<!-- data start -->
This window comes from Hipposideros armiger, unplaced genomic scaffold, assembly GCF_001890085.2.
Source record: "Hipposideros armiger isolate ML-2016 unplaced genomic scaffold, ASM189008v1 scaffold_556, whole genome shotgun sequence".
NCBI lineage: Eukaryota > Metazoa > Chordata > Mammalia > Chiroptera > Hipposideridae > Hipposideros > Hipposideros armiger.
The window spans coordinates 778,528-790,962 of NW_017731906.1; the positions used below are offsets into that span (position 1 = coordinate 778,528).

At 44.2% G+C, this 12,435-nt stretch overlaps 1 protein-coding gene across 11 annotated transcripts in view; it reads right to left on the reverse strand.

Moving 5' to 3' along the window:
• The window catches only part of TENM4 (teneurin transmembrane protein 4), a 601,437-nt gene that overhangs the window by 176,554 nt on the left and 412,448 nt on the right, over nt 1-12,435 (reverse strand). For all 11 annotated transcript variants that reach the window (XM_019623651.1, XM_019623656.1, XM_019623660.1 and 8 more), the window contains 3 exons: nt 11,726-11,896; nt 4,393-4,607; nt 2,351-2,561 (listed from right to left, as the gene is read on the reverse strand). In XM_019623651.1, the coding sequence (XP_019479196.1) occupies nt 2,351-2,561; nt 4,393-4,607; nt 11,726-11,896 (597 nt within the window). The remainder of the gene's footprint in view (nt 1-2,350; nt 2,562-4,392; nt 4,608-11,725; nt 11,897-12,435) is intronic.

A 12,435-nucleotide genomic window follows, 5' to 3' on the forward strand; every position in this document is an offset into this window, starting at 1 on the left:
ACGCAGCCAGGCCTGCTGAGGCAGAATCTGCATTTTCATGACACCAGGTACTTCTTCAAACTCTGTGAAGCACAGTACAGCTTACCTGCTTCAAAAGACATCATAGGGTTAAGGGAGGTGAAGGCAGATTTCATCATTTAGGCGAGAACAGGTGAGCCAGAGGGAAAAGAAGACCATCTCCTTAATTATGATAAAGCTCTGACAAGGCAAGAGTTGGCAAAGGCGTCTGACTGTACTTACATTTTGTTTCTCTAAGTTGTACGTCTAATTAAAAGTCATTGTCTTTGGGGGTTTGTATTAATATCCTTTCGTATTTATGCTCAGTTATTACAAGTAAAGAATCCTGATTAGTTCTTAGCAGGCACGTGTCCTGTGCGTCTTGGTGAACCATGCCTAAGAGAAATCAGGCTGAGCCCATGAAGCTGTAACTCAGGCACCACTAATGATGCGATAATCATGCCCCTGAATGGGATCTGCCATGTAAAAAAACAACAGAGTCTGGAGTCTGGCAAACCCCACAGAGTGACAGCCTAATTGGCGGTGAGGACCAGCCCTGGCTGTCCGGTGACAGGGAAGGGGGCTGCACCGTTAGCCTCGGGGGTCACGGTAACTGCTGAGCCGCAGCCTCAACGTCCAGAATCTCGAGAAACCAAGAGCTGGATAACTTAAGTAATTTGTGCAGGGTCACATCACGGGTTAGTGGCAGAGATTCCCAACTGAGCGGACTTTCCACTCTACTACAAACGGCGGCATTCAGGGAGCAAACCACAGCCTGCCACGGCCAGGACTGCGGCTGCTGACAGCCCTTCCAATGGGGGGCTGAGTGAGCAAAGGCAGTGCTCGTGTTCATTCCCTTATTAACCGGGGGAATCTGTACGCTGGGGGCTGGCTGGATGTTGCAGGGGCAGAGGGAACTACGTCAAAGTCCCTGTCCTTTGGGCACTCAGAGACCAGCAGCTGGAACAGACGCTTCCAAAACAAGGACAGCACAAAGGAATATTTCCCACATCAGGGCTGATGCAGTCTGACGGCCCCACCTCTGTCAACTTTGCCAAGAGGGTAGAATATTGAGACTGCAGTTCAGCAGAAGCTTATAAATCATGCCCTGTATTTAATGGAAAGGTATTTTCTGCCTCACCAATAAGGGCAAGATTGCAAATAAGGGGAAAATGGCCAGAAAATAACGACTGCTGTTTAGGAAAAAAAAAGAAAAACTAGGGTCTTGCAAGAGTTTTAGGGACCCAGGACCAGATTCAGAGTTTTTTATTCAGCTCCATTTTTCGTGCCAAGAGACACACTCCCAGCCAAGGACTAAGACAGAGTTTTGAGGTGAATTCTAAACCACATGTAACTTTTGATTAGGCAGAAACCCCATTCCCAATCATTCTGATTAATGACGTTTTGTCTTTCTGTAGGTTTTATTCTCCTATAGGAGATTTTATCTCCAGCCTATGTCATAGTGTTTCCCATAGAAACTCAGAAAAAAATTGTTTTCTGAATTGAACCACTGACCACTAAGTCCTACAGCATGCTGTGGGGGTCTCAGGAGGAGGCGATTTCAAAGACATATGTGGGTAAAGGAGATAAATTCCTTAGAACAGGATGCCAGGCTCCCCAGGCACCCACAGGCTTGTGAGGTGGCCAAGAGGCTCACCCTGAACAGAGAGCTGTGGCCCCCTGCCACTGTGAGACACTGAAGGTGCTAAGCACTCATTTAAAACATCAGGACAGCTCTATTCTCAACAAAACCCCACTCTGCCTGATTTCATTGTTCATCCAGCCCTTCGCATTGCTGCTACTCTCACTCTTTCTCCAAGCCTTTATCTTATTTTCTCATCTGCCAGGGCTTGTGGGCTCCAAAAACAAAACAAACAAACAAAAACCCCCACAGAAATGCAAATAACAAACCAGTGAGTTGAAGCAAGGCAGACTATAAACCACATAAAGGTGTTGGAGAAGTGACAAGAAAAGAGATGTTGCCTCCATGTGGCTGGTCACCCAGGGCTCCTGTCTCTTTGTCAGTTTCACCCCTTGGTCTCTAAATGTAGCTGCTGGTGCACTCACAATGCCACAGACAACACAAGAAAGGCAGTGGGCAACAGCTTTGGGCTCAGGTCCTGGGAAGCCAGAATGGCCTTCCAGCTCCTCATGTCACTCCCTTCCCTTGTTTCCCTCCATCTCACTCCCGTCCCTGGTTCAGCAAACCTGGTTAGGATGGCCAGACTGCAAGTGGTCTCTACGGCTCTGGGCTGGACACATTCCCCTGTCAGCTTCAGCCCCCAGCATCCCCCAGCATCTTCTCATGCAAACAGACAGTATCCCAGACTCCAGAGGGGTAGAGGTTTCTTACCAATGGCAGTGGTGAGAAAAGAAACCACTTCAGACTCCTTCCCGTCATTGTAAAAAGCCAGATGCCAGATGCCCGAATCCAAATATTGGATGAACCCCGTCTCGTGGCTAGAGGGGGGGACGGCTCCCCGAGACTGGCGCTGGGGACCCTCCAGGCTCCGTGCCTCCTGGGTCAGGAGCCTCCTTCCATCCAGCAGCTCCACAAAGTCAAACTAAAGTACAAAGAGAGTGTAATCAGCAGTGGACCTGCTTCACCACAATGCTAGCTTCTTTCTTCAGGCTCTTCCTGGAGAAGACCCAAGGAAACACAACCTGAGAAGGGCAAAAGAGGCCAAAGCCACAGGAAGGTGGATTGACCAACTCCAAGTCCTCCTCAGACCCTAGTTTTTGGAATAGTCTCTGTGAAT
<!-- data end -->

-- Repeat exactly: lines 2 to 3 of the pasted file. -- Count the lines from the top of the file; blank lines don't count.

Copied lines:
Source record: "Hipposideros armiger isolate ML-2016 unplaced genomic scaffold, ASM189008v1 scaffold_556, whole genome shotgun sequence".
NCBI lineage: Eukaryota > Metazoa > Chordata > Mammalia > Chiroptera > Hipposideridae > Hipposideros > Hipposideros armiger.